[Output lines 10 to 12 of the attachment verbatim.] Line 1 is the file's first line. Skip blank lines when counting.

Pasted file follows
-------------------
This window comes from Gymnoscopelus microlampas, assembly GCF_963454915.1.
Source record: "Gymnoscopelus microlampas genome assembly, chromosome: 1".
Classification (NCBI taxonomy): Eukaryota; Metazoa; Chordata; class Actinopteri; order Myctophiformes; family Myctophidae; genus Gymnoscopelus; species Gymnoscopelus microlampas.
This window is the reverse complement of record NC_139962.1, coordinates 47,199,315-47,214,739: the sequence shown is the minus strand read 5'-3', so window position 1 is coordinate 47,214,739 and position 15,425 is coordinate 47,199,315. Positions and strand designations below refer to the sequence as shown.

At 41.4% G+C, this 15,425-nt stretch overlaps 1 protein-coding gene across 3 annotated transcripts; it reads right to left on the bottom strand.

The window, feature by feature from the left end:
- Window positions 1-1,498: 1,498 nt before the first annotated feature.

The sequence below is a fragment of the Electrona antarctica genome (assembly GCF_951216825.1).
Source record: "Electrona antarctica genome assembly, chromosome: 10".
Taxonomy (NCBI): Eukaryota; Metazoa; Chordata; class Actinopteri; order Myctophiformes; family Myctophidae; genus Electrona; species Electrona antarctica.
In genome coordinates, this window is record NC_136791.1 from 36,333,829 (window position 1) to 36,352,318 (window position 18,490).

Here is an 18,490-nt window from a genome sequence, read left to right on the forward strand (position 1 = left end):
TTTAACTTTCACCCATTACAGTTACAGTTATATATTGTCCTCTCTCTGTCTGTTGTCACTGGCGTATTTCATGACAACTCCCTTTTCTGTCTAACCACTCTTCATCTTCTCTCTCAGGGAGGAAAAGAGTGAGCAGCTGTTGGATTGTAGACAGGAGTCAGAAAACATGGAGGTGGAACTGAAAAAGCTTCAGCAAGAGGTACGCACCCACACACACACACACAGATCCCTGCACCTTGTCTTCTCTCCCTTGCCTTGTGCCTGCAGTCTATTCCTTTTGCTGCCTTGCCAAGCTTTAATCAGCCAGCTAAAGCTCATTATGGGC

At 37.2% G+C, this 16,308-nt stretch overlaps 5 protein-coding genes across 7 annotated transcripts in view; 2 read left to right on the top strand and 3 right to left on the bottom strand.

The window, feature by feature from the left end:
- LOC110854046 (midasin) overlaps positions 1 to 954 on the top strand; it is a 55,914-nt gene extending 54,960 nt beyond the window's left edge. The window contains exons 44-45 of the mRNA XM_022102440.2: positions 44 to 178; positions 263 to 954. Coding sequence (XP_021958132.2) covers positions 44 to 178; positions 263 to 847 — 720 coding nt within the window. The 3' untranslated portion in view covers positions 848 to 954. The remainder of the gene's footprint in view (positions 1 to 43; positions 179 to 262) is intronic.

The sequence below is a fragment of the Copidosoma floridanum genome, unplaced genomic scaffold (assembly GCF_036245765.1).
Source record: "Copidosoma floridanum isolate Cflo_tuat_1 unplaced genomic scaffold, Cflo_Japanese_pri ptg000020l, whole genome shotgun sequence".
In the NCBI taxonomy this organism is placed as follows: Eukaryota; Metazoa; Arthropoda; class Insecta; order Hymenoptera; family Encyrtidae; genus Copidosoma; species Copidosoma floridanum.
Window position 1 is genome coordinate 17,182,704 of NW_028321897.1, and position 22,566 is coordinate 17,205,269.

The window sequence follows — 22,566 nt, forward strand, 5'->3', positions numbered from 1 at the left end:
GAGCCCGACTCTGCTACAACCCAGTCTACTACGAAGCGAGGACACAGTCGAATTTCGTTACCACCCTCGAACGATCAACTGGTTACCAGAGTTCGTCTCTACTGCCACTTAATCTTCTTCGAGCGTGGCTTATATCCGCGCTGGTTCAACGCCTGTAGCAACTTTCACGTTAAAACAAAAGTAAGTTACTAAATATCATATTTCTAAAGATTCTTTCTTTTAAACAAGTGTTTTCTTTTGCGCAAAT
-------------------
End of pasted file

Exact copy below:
Taxonomy (NCBI): Eukaryota; Metazoa; Chordata; class Actinopteri; order Myctophiformes; family Myctophidae; genus Electrona; species Electrona antarctica.
In genome coordinates, this window is record NC_136791.1 from 36,333,829 (window position 1) to 36,352,318 (window position 18,490).

Here is an 18,490-nt window from a genome sequence, read left to right on the forward strand (position 1 = left end):